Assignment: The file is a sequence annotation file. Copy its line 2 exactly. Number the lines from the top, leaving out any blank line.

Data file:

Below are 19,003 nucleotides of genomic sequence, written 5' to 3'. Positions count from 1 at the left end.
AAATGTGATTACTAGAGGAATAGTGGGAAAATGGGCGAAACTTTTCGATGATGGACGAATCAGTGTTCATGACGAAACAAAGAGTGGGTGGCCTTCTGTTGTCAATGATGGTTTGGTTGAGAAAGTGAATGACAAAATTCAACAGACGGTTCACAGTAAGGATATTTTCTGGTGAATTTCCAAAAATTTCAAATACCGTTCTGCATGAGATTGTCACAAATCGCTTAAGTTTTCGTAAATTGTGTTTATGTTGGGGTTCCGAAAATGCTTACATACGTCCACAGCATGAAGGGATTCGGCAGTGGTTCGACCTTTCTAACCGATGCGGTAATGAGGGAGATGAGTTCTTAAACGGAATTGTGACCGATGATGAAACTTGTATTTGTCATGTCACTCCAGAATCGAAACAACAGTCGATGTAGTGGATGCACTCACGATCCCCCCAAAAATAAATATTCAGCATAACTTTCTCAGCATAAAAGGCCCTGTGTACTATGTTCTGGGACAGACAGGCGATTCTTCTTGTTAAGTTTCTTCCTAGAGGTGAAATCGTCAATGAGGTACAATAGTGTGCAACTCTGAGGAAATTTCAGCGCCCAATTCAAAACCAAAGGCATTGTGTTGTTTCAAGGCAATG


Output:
AAATGTGATTACTAGAGGAATAGTGGGAAAATGGGCGAAACTTTTCGATGATGGACGAATCAGTGTTCATGACGAAACAAAGAGTGGGTGGCCTTCTGTTGTCAATGATGGTTTGGTTGAGAAAGTGAATGACAAAATTCAACAGACGGTTCACAGTAAGGATATTTTCTGGTGAATTTCCAAAAATTTCAAATACCGTTCTGCATGAGATTGTCACAAATCGCTTAAGTTTTCGTAAATTGTGTTTATGTTGGGGTTCCGAAAATGCTTACATACGTCCACAGCATGAAGGGATTCGGCAGTGGTTCGACCTTTCTAACCGATGCGGTAATGAGGGAGATGAGTTCTTAAACGGAATTGTGACCGATGATGAAACTTGTATTTGTCATGTCACTCCAGAATCGAAACAACAGTCGATGTAGTGGATGCACTCACGATCCCCCCAAAAATAAATATTCAGCATAACTTTCTCAGCATAAAAGGCCCTGTGTACTATGTTCTGGGACAGACAGGCGATTCTTCTTGTTAAGTTTCTTCCTAGAGGTGAAATCGTCAATGAGGTACAATAGTGTGCAACTCTGAGGAAATTTCAGCGCCCAATTCAAAACCAAAGGCATTGTGTTGTTTCAAGGCAATG